The blank outside envelope – is it a good idea for your fundraising appeals?

People say that if you want to increase the open rates for direct mail fundraising, use a blank outside envelope. No teaser. No organization logo. Nothing to signal that it’s a fundraising letter or even whom it’s coming from.

Or, you use teasers and other markings (like “Time sensitive”) that are so vague they provide no indication about what might be inside.

The theory, of course, is that the mystery of the blank or the intentionally vague outside envelope will entice donors to rip it open to see what’s inside.

That theory is probably right. After all, who can resist the blank outer envelope? Not many of us! You just have to know what’s inside, don’t you?

But … what happens when you do open the envelope and realize it’s something you don’t want, don’t need, don’t care about, or don’t see the relevance of, and you simply toss the whole appeal? What have we really achieved? It’s the fundraising equivalent of ‘made you look!’

Another way to approach the whole outside-envelop thing is to take a piece of advice from DM guru George Duncan. He maintains that direct mail is theater in print. And the outside envelope is where we set the stage.

One of the most important parts of the outer envelope, George says, is the corner card, the return address in the upper left-hand corner. It’s one of the main things recipients look at. Is this from somebody I know or want to know? If you’ve effectively targeted your donor, the answer will be yes.

That’s part of the battle. Another part centers around three kinds of teasers:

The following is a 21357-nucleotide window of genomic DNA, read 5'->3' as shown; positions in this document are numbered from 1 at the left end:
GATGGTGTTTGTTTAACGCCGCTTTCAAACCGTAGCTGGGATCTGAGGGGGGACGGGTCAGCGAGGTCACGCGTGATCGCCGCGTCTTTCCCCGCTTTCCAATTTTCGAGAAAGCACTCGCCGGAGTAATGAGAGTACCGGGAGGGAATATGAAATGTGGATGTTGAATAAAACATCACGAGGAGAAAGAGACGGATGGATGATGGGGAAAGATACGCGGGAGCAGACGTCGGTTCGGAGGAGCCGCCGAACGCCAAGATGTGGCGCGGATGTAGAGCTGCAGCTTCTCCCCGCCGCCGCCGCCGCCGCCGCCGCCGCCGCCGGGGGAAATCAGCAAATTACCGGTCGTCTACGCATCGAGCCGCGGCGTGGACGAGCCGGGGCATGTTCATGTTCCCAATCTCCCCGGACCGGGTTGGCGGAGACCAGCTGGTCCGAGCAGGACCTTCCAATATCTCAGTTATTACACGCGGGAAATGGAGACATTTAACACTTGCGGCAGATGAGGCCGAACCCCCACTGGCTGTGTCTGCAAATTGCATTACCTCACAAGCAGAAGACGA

1. The offer teaser: Here you present donors with a specific proposition. An example would be something like, “Your gift multiplies 4X in impact to save starving children in Africa.” This kind of approach tends to work best when you know your donors and what they want.
  2. The benefit teaser: This approach is all about a promise or benefit for the reader. An example would be something like, “Celebrate the most joyous Thanksgiving ever by transforming the life of someone who’s homeless.” Just like the offer teaser, the benefit needs to be something that resonates with your donors.
  3. The curiosity teaser: Here we get a little oblique with the messaging. It could be something like, “Why Amina will thank you with tears in her eyes.” You want to tell just enough so that your donor sort of has a feeling about what the letter might be about but isn’t really sure. That’s what gives the curiosity teaser its power. But of the three it’s the riskiest.

Setting the stage with the outer envelope doesn’t always mean using a teaser. But in many cases, it will. The variations in envelope types and teasers are endless. A fancy, invitation-looking envelope with a simple “R.S.V.P” on the front might set the stage very well. So could a simple No. 10 envelop with a benefit teaser that connects. It all depends. What we’re aiming for is to stop our donor in her tracks when she sees the envelope and have it be so compelling and so relevant that she can’t wait to open it up, and then once she does, to have her expectations confirmed that this is in fact something that she’s very interested in. Setting the stage like that, you generate interest with the outer envelope and then sustain that interest with the content inside, making it easy for donors to get engaged with the mailing. And give.

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This entry was posted in copywriting, fundraising, nonprofit and tagged , . Bookmark the permalink.

One Response to The blank outside envelope – is it a good idea for your fundraising appeals?

  1. Cheri Pogue says:

    Interesting points! We just did a small mailing for our donors and elected to have the return address label on the envelope. A side benefit (of the label) is that it helps us keep our mailing list in decent shape with current addresses.

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